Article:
London’s FTSE100 ended the week flat on 6 th August after gold prices dragged the mining sector down but corporate earnings capped the losses. On Monday, the index suffered as fund supermarket Hargreaves Lansdown dropping by 11.3% although it eventually rose 0.4% due to consumer staples and healthcare to attain a one-month high of 7,161.04 points. Flutter Entertainment gained over 7%, while investment manager M&G dropped by 3.1%. On Wednesday, with the British Pound rising by 0.15%, the FTSE100 had its fourth consecutive rise and finished at 7,220.14 points being the highest since February 2020. Avast was a top gainer, up by 3.1% after NortonLifeLock Inc. agreed to buy the company for $8.6b. The index retreated red below 7,200 on Thursday throughout the session; but recorded its longest weekly winning streak since November on Friday, closing 0.4% higher, led by healthcare.
The FTSE100 mired -0.37% in red on Monday after disappointing US and Chinese economic data including Burberry falling -2.62%, Glencore by -1.54% and Anglo-American by -1.83%. On Tuesday, Miner BHP Group gained 3.1% to the FTSE100 top after declaring record annual profits and further announced an exit from the FTSE100 index and its $13b petroleum business. This prompted the London Stock Exchange to seek new listings as UK exits the EU. London's FTSE100 fell on Wednesday due to energy and financial stocks, although cooling inflation helped cut losses. British inflation fell to the central bank's 2% target in July in an unexpectedly sharp slowdown that economists consider a glitch, as an economy reopening post-lockdown drives prices higher. However, inflation is still higher than February’s 0.4% level. The FTSE100 has gained nearly 11% this year but has been stuck near the 7,100 level since May, possibly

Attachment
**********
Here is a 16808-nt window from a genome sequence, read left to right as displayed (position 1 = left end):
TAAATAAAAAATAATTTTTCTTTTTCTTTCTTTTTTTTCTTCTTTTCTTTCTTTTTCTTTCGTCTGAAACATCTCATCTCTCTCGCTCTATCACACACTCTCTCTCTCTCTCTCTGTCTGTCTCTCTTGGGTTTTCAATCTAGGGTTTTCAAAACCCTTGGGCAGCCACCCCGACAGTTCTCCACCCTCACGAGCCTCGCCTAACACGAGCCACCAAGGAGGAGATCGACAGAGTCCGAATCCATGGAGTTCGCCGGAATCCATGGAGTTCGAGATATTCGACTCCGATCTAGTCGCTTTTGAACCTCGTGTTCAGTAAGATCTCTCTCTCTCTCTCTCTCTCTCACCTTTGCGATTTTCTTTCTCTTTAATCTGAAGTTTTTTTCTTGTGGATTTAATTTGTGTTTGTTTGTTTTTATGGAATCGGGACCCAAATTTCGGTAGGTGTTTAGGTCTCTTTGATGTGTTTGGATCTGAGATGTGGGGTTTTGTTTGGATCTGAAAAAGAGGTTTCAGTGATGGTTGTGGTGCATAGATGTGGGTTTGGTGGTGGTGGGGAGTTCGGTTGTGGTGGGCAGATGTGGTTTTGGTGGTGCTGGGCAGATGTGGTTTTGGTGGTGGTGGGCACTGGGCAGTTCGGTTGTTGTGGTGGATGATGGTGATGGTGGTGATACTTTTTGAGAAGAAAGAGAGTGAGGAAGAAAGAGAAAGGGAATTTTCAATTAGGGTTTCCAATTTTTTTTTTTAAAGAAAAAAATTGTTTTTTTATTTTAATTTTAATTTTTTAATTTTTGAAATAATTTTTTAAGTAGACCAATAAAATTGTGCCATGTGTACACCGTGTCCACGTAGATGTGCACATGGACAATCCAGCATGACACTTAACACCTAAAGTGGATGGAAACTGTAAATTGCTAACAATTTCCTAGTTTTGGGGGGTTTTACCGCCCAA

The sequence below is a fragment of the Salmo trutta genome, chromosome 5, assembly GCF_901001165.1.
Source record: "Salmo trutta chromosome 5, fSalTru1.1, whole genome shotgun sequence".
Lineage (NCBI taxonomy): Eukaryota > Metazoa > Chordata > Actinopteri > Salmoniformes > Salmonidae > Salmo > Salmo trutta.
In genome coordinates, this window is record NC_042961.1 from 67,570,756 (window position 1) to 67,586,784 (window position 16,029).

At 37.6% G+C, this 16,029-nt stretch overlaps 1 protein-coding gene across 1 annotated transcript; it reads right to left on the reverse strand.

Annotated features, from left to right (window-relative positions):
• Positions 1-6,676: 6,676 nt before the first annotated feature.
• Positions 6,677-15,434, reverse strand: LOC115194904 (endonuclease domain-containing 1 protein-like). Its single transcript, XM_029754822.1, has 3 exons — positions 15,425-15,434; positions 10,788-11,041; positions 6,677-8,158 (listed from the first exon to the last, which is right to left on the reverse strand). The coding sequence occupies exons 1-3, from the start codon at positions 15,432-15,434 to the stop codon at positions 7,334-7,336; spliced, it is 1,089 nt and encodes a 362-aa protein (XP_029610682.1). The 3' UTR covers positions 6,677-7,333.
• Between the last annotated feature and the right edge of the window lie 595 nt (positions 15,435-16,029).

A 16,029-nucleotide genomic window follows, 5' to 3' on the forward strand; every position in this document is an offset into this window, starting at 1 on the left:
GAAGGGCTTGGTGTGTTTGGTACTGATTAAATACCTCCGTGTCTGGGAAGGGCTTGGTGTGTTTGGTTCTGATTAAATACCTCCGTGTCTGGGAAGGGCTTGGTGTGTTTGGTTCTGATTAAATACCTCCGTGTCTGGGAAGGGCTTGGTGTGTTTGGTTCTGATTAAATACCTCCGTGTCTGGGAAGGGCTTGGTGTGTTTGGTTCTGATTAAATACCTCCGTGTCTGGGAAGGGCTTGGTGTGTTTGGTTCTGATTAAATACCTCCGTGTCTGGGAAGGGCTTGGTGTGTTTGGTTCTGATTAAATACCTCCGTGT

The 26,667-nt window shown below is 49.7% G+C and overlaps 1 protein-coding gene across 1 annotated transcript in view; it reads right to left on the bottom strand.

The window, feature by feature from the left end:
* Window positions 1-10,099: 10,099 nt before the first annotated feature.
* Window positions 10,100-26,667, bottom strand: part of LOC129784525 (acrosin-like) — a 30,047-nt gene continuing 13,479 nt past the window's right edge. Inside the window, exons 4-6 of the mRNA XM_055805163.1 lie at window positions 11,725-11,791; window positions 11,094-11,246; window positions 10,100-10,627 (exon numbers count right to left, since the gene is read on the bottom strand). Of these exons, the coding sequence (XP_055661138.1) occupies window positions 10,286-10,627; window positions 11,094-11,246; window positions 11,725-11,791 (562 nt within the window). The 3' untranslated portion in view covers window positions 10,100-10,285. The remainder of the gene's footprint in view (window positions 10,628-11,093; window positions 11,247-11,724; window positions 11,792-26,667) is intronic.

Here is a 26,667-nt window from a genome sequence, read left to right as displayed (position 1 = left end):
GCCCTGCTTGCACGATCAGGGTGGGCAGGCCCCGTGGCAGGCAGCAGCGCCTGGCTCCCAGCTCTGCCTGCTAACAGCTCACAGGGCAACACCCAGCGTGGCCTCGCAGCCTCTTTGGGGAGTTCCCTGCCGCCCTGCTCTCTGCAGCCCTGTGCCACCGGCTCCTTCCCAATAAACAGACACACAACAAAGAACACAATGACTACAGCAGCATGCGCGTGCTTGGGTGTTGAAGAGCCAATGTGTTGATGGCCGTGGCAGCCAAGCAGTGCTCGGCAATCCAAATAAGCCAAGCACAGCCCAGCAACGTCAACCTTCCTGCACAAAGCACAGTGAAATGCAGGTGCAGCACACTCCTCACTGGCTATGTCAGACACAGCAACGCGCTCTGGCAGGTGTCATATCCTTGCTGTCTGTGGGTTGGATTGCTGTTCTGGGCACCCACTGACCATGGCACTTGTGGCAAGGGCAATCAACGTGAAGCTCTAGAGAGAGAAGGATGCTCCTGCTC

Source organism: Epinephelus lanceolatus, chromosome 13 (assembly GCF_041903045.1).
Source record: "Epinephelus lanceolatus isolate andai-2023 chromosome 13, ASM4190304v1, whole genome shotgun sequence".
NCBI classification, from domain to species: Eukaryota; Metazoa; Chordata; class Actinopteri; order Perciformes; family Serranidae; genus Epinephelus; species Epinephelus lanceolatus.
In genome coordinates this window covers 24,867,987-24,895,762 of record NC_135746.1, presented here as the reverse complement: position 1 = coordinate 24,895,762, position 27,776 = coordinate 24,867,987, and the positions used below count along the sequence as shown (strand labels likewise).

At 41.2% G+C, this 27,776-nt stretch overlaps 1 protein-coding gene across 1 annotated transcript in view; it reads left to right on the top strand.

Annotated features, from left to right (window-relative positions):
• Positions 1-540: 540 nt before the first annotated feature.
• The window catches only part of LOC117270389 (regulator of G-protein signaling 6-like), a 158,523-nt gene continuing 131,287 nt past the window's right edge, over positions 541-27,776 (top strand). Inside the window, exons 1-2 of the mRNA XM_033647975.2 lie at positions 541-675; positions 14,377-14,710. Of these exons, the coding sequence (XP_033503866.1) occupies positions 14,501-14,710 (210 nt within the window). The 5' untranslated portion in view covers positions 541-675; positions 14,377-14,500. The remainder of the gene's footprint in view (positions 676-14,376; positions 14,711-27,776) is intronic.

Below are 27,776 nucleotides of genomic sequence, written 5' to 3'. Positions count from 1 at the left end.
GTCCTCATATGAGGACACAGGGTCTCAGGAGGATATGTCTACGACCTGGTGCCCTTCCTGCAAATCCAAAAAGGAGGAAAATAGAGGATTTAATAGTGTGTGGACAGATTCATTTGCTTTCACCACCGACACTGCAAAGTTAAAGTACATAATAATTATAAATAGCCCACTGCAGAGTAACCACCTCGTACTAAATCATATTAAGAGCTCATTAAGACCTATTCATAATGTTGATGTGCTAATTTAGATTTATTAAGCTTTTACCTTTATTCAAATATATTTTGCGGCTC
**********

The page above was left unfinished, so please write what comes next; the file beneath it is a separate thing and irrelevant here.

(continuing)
due to the chances of higher inflation and concerns over global COVID spikes.
Share prices plunged on 9th August as sharp falls in oil and gold prices, and concerns over the Delta variant gained sentiment. S&P500 closed flat, as investors weighed drops in energy against gains in financials. On Tuesday, the index logged a record close as the Senate passed $1 trillion infrastructure bills which earmarked $550b expenditure in new areas including transportation and the electric grid. The index rose 0.3% to an all-time closing high of 4,447.60 on Wednesday with optimism that further spending on the economy would support stocks as early inflation signs appear. On Thursday, S&P500 headed for another record close as Mega- cap tech stocks kept the sector above the flatline despite sharp falls in chip giants Intel and Micron Technology. The week ended with S&P500 gaining over 0.2%.
U.S. stocks opened lower on 16th as rising Covid cases stunted the global economic recovery. However, S&P500 was supported by strong quarterly earnings, with 87% of its companies reporting positive earnings. This was the highest recorded percentage of this metric according to FactSet. With Monday’s trading at 4,479.71, S&P500 had doubled on a closing basis from its Covid trough of 2,237.40 on March 23rd. On average, this would take more than 1000 trading days to reach, but the market took only 354 trading days, marking the fastest bull market doubling off a bottom since WWII, according to a CNBC analysis.
The release of key retail sales data and quarterly earnings from Walmart and Home Depot adversely affected the US indices. July’s retail sales fell 1.1% while core retail sales fell 0.4%, both figures undershooting expectations and casting doubt on the economy’s momentum during the pandemic. The damage was partly offset by industrial production rising slightly more than expected. Overall, the S&P 500 index fell by 0.71% on Tuesday.
Written By: Sanjana Panicker
Edited By: Kabir Chadha